Economic Growth and Development

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The big problem is that so many countries have consciously tried and failed
to catch up, often making a successful beginning, experiencing rapid economic
growth for a decade or more but then falling back into slow growth or stagna-
tion without making any substantial impact on the enormous gap in incomes.
We may associate Sub-Saharan Africa with relative economic failure in the
decades since independence, but between 1967 and 1980 ten countries experi-
enced annual economic growth of more than 6 per cent, including Gabon,
Botswana, Congo, Nigeria, Kenya and Côte d’Ivoire. Much of Africa then
lurched into two decades of economic stagnation after the 1980s. Pakistan is
not associated with economic success but was one of the fastest growing
economies in the world in the 1960s. Argentina has spent much of the twenti-
eth century as a developing country plagued by stagnation, hyperinflation and
political violence but in ca.1900 its GDP per capita was double that of Italy and
probably slightly higher than Germany’s.

The five key concerns of this book

The importance of sustained economic growth

There are important debates about the impact of inequality and what, if
anything,should be done about it. The 2009 book by Richard Wilkinson and
Kate Pickett, The Spirit Level: Why Equality is Better for Everyone,
contributed to a very lively debate about the negative social and economic
consequences of inequality within countries. Debates about the morality and
efficacy of foreign aid, particularly the rather passionate disagreements
between economists William Easterly and Jeffrey Sachs, have focused atten-
tion on global efforts to reduce inequality between countries. This book is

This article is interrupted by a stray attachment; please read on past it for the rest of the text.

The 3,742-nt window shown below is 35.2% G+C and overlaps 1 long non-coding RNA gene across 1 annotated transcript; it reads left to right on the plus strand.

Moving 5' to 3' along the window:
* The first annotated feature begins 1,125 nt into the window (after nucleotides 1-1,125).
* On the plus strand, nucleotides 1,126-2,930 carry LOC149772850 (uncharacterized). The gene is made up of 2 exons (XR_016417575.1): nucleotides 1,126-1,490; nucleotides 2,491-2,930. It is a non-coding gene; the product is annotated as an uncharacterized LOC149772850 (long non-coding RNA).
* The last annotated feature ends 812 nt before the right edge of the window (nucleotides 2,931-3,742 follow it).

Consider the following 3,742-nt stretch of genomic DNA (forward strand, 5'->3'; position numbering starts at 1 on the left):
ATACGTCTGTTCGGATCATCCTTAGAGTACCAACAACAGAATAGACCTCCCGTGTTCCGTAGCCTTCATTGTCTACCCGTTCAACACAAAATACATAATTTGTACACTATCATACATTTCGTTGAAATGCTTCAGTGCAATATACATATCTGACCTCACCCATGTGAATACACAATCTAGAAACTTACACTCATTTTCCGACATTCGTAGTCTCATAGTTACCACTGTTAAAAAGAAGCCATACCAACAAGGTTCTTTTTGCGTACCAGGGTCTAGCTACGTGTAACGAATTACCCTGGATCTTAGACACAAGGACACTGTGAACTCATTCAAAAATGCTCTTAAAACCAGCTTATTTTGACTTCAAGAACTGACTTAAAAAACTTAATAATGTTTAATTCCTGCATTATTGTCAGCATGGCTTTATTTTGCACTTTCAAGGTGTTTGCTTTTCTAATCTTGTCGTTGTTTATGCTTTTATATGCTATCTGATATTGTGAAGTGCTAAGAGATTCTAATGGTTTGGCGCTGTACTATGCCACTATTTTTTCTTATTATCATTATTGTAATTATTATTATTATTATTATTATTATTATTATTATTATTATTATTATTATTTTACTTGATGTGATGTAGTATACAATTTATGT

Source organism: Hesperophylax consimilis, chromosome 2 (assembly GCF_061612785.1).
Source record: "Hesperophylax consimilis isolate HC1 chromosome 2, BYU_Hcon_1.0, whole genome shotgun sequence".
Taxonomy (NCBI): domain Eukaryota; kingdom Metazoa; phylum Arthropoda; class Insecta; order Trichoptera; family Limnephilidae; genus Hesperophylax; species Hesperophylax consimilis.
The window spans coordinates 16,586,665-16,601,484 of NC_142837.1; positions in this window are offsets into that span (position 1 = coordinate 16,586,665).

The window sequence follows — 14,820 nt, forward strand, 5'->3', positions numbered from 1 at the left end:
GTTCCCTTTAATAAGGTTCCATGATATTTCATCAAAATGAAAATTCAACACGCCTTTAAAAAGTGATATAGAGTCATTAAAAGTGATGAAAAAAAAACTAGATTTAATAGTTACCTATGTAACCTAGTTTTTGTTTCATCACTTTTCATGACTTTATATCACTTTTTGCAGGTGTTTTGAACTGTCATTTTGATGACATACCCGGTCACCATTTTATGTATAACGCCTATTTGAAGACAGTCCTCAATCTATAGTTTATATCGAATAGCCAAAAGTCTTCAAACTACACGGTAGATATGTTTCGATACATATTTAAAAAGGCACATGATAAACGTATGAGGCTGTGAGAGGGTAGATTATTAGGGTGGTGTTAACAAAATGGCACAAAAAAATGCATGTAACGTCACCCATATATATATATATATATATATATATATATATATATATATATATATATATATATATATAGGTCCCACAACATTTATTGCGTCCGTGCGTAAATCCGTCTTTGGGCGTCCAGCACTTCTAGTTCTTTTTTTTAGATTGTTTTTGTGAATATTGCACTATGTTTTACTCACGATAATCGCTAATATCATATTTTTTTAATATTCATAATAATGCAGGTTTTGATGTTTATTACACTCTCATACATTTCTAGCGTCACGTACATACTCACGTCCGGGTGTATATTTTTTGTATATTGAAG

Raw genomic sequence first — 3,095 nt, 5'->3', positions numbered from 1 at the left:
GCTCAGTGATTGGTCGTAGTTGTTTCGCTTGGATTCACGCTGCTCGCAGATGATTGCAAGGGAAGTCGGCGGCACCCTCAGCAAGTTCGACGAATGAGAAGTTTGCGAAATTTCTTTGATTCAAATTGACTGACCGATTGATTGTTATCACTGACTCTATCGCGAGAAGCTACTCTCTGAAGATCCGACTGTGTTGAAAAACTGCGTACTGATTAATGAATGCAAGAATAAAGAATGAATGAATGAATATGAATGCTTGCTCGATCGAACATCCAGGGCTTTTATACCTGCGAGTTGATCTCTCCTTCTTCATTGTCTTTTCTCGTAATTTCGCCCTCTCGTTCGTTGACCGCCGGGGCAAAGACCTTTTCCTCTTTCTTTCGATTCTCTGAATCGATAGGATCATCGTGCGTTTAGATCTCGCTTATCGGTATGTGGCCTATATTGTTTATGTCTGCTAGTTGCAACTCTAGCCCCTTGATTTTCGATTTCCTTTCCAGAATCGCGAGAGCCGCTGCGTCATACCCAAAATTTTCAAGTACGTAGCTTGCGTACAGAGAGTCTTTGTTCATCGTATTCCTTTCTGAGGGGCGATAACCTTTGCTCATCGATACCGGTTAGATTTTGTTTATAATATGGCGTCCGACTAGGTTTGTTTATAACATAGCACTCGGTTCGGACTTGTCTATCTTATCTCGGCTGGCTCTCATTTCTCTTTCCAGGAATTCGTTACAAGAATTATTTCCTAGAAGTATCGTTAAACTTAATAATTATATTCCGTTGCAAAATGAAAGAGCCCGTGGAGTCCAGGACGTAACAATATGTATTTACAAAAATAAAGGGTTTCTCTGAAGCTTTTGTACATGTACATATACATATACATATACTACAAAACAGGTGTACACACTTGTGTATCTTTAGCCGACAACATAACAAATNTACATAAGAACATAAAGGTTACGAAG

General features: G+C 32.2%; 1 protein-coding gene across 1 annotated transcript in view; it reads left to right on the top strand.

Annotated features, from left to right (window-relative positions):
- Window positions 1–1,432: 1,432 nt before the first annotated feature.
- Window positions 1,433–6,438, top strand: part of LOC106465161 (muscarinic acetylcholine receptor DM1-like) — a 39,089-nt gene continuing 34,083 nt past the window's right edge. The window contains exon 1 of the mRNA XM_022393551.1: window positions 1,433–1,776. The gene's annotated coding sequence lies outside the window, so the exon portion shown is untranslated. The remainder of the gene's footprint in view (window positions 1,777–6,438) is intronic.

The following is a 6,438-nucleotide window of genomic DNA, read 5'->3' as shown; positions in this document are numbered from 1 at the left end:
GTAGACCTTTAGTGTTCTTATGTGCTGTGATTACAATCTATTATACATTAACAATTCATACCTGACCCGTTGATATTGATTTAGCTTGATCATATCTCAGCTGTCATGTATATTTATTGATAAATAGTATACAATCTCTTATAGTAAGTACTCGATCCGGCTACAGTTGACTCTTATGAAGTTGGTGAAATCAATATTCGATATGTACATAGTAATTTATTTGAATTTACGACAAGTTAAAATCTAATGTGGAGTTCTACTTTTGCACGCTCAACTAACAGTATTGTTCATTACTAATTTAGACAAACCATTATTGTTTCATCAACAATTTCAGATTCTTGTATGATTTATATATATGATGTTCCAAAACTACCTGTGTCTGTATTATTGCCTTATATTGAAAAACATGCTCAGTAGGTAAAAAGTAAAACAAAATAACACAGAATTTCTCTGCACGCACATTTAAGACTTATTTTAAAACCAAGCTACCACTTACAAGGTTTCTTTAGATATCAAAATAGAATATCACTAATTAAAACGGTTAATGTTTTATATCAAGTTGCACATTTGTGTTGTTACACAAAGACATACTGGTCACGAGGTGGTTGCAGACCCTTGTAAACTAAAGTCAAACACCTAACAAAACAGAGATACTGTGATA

concerned with the origins rather than the impact of inequality and so its first
concern is with the ‘Great Divergence’: those long years after 1500 or 1800
when steady economic growth of no more than 2 or 3 per cent per year in
Western Europe created those massive inequalities we see today. As the exam-
ple of Norway and Burundi showed it is not a decade of rapid growth that
makes the big difference; it is, rather, long years of sustained economic growth.
Sustained economic growth has a remarkable impact on average incomes.
An economy that began with an average income of $100 per person would
have seen average incomes rise to $1,200 after 250 years of annual growth of
1.0 per cent, $4,100 with annual growth of 1.5 per cent and $14,100 with
annual growth of 2.0 per cent. With growth of 2.5 per cent that economy would
have become one of the richest in the world with average incomes of almost
$50,000 per person.
The emphasis on sustained economic growth reminds us not to pay too
much attention to growth rates in a single year or differences in growth rates
over several years or indeed to the recent global slowdown. What is more
important is that growth rates over the last two centuries in India and China

4 Introduction

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